Outpouring of community support makes for a successful Friends of Putnam cleanup

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Outpouring of community support makes for a successful Friends of Putnam cleanup

By Christine Holmes, News Director

The Friends of Putnam Community Group continues to gain momentum on its mission to take back the neighborhoods surrounding the Putnam Historic District, and they’ve garnered the support of the City of Zanesville and several other non-profit organizations along the way. 

“It’s getting contagious,” said Chris Gookin, treasurer of Friends of Putnam and an organizer of this weekend’s community cleanup. 

Saturday morning, dozens of neighbors, business owners and community leaders climbed into the woods along the railroad track behind Woodlawn Avenue to clear loads of debris.

Among those volunteers were Zanesville Police Chief Tony Coury, Zanesville Fire Chief Jeff Bell, Zanesville Assistant Fire Chief Doug Hobson and Zanesville Public Safety Director Keane Toney.

Mayor Jeff Tilton greeted the group and ensured they were well-supplied before work began. 

Leaders from various non-profit organizations along Putnam Avenue also spent the morning assisting the Friends of Putnam during the cleanup. 

“It was another great showing for our community,” said Gookin. “People showed up, put in a lot of hard work.” 

With the help of the City of Zanesville, the Zanesville-Muskingum County Health Department, Waste Management, Ohio Central Railroad and Zemba Brothers, the group of volunteers was supplied with gloves, eye protection, trash grabbers, a skid steer, a 40-yard dumpster and a garbage truck for the day.

The group removed enough trash to nearly fill the garbage truck and half of the dumpster, as well as several truckloads of tires. 

“There was heavy mattresses, tires, all different types of things,” said Gookin.

On Thursday, board members from Homeless Hands of Zanesville got the work started when they bagged trash at a dumping site behind Washington Avenue.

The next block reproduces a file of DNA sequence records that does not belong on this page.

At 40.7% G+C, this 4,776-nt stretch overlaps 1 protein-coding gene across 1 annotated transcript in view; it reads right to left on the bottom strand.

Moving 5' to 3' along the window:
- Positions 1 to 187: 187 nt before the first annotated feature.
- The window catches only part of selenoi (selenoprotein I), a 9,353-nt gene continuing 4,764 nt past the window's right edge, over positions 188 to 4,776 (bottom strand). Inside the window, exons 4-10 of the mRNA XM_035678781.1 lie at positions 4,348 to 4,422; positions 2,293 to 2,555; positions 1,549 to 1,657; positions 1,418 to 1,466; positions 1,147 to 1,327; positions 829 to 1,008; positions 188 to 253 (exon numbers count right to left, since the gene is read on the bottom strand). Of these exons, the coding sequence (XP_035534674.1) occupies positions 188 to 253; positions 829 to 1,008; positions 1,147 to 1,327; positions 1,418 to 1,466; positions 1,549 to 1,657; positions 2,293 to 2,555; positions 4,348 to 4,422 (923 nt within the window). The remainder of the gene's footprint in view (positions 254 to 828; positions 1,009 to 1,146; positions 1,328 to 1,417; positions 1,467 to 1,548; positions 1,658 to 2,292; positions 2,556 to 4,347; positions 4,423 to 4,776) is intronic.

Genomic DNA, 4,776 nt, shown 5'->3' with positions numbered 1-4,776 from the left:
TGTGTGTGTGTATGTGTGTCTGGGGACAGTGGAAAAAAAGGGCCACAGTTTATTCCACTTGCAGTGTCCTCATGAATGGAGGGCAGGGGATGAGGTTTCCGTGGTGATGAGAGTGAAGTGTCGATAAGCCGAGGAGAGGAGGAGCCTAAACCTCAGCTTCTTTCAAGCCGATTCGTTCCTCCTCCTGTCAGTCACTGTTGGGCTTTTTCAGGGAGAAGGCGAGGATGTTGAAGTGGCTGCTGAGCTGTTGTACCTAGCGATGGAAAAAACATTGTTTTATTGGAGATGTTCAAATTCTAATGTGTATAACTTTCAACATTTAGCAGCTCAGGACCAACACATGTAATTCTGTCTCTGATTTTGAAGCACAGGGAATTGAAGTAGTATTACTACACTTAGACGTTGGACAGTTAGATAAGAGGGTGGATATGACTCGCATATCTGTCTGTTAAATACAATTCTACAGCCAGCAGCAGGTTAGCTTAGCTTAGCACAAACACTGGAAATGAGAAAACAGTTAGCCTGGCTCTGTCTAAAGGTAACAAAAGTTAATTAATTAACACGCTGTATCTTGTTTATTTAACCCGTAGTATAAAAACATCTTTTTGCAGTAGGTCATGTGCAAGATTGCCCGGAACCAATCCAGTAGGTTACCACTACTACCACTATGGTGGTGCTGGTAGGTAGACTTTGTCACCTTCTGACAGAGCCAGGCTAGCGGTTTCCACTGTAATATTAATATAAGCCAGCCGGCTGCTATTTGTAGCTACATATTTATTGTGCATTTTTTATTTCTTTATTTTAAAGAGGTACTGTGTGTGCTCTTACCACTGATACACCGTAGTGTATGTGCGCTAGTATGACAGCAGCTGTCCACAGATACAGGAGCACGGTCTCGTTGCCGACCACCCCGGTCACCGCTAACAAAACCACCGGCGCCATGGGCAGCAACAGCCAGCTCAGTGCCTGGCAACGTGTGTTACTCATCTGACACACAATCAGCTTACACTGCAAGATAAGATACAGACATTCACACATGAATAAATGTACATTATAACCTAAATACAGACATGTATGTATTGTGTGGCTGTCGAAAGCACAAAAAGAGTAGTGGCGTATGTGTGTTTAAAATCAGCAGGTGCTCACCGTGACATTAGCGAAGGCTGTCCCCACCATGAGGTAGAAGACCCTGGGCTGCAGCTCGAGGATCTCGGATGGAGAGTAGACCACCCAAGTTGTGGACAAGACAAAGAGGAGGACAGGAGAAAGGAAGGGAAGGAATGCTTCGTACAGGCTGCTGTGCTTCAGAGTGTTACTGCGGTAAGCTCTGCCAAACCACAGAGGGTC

Inmates from the Muskingum County Jail continued the work Friday by bagging and removing 60 garbage bags from the site. 

With such a head start, Saturday’s cleanup was able to cover more ground, including the remnants of several homeless encampments on Putnam Hill. 

Tammy Clark, Jennifer Campbell and Frieda Hardy of Homeless Hands clean part of a dumping ground.

“We found out that this has been a dumping ground for everybody, and the homeless might be getting more of a rap than they deserve, because, I believe it’s the whole community that’s using that as a dumping area,” said Gookin. “So, we need just to be vigilant and take care of our own stuff and take care of the homeless so that this doesn’t re-occur.”

Saturday’s cleanup is just the start for the Friends of Putnam, according to Gookin. 

“There’s still more up there, but we’ve put a big dent into it,” said Gookin. “And hopefully we’ll be able to do this with a lot more of the area around Putnam. This is just a stepping stone to our big picture.”

Gookin said he was amazed by the volunteers who showed up to help Saturday morning. 

“I won’t be able to thank people enough for being here and doing everything that they did,” said Gookin. 

Then next event planned for the Friends of Putnam Community Group is Halloween night when members of the community watch group plan to walk the streets during trick-or-treat and hand out fliers about the organization.